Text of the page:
Ohio was a top 10 U.S. state for do-it-yourself relocation growth last year, and West Chester and Dayton were the state’s leading growth markets on that front, says a new analysis of customer moves by one of the nation’s leading moving equipment rental companies.
Ohio last year ranked ninth in the nation for relocation growth among U.S. states, according to U-Haul’s Growth Index, which tracks customer moves. The company’s index features data for one-way U-Haul truck arrivals and departures from cities and states.
Ohio saw a 2% reduction in one-way U-Haul trips into the state in 2022, but departures declined 4%, meaning it had one of the largest net gains in the nation, the company said.
Ohio jumped up 15 spots in the rankings from 2021, after ranking 24th in the nation for growth in 2021, U-Haul said. Ohio had ranked fourth nationally in 2020, during the first year of the pandemic.
West Chester Twp., located in Butler County, ranked as the 20th “top growth city” in America, according to the U-Haul index. West Chester was the only Ohio community that made U-Haul’s list of the top 25 growth U.S. markets.
West Chester’s location, quality of life and value makes the township very attractive to residents and businesses, said Township Administrator Larry Burks.
“West Chester has been growing and evolving since the 1990s with beautiful homes, safe neighborhoods and exceptional schools.,” he said.”We’re a thriving community that blends the best suburban attributes with the vitality and energy of a large urban community.”
U-Haul says Dayton was Ohio’s other top growth city, though other Ohio markets that saw “notable net gains” included Miamisburg, Hamilton and Springfield.
Dayton is welcoming new residents at a time when many parts of the city are seeing new investments, leaders say.
“We are taking bold steps to demolish blight in our neighborhoods, fund community organizations and transformative projects, incentivize continued investment in our downtown, as well as grow small businesses and key industries,” said Dayton Mayor Jeffrey Mims Jr. “I believe people recognize the forward progress we are making in Dayton to revitalize our community and they want to be a part of that.”
Census survey data released earlier this year suggested that Ohio’s population has declined for two consecutive years.
But some analysts say it’s not clear whether the state actually experienced losses, because the losses were within the dataset’s margin of error.
Ohio is a good place to live, and many people who originally hail from the Buckeye State are returning after leaving the state for school or jobs, said Alissa Nider, U-Haul Company of Akron president.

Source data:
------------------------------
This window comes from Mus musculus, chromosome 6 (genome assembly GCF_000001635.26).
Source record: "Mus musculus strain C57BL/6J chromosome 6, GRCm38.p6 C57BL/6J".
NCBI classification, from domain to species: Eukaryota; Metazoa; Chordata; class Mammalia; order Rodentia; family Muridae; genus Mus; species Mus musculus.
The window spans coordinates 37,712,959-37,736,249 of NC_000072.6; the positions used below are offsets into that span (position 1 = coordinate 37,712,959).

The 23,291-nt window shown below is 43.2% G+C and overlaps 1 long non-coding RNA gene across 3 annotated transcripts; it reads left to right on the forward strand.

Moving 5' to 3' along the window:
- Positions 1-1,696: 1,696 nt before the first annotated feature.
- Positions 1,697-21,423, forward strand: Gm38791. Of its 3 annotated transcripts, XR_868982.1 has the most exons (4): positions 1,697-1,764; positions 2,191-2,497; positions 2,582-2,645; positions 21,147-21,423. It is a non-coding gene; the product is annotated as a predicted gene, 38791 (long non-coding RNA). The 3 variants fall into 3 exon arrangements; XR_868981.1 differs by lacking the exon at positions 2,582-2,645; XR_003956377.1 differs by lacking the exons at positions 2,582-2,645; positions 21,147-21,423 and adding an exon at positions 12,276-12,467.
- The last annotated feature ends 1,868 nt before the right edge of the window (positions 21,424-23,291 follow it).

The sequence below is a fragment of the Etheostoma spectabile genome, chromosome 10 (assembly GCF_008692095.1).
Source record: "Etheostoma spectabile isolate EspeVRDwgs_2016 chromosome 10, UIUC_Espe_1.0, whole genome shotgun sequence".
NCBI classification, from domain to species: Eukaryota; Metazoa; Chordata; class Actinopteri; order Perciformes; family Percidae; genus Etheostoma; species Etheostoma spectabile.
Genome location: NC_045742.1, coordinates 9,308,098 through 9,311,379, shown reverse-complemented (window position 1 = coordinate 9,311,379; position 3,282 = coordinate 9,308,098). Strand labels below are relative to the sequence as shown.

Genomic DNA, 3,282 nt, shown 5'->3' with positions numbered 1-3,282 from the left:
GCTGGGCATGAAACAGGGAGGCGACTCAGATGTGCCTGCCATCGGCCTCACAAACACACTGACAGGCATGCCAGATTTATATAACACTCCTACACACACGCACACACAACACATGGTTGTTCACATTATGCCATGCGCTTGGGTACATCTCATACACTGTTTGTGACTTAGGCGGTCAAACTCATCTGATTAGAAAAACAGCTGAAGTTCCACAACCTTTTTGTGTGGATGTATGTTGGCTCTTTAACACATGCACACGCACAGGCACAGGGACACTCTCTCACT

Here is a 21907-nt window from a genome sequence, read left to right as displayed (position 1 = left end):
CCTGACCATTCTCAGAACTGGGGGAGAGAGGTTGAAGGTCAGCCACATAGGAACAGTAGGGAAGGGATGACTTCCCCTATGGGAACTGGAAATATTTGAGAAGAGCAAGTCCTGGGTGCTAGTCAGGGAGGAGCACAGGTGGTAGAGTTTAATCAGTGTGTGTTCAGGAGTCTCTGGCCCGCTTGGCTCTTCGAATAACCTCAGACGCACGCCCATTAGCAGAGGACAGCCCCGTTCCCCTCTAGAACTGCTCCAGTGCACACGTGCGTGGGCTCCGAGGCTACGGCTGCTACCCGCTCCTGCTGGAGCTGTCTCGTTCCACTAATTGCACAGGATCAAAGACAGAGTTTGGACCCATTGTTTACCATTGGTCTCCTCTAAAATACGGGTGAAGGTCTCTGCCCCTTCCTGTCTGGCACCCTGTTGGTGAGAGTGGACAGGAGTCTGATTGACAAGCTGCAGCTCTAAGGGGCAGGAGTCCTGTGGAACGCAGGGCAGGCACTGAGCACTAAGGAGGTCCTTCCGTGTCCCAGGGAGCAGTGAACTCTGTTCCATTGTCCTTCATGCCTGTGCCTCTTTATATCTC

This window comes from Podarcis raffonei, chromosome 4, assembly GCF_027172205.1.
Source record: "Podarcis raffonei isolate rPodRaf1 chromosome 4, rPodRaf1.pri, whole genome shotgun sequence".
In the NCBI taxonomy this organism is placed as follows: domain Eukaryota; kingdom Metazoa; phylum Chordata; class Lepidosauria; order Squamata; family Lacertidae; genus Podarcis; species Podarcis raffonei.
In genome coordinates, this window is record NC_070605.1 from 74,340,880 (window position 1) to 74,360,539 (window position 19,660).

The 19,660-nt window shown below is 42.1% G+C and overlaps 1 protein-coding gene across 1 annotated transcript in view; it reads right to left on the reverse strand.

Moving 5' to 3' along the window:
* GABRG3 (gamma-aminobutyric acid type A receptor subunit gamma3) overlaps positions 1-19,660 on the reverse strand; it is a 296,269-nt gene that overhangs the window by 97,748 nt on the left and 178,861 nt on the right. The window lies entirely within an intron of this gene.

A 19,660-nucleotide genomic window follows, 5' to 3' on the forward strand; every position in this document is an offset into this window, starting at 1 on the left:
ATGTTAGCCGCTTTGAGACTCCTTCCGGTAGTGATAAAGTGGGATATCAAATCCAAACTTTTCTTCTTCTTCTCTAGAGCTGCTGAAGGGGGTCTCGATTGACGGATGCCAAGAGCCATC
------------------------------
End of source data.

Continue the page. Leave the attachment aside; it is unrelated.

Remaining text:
“Especially in the work-from-home era, people can continue in their jobs and be in Ohio with their families,” she said.
Texas was U-Haul’s top growth state in 2022, followed by Florida, Tennessee, South Carolina and Arizona. The states at the bottom of the list were California (ranked 50th), Illinois (49) and Pennsylvania (48).
No Ohio communities appeared on the company’s lists of leading growth cities between 2016 and 2021, and possibly earlier than that.
Ocala, Florida, was the nation’s top growth city, followed by Sacramento, California, and Madison, Wisconsin.
Four the top growth markets are located in Florida, while three are in Texas.
Ohio’s leader, the 65,000-population West Chester Twp., has “outstanding” schools and modest costs and commutes, according to a 2018 story in Money Magazine.
West Chester has been named as one of the best places to live in America by Money Magazine seven times, said Burks, the township administrator.
“We’re a thriving community that blends the best suburban attributes with the vitality and energy of a large urban community,” he said.
Dayton’s population has fallen for decades, but the declines have slowed in recent years.
Dayton has seen significant growth in new housing downtown. Hundreds of new units have opened up in recent years, and hundreds more are on the way.
Other parts of the city also have seen revitalization and new development.
Derrick Turner Sr., 65, was born and raised in Dayton but he moved away twice to Macon, Ga., primarily for romantic reasons.
Turner most recently moved back to Dayton last summer after several years of living in the Peach State.
Turner, who usually goes by “DT,” said he returned to the Gem City because his children and family reside in the area and he has strong local connections.
Turner said he can remember a time decades ago when Dayton had a roaring economy and an abundant supply of jobs. He said Dayton probably will never again be the manufacturing powerhouse it once was, but the city still is a “beautiful place” and a “model city.”
“It’s on the upswing,” said Turner, who retired as chief bailiff at Dayton Municipal Court after working at the office for more than 30 years. “There are some things that I see that could be better.”
Turner said he doesn’t know if he’ll stay in Dayton, but he’s happy living here and feels like he has purpose. He said he wishes there were more amenities and shopping and dining options downtown.
“You never know what might happen,” he said. “I might run into Oprah Winfrey and she might fall in love with me.”
U-Haul said though its migration trends do not directly correlate to population or economic growth, they can help gauge how well cities and states are attracting and maintaining residents.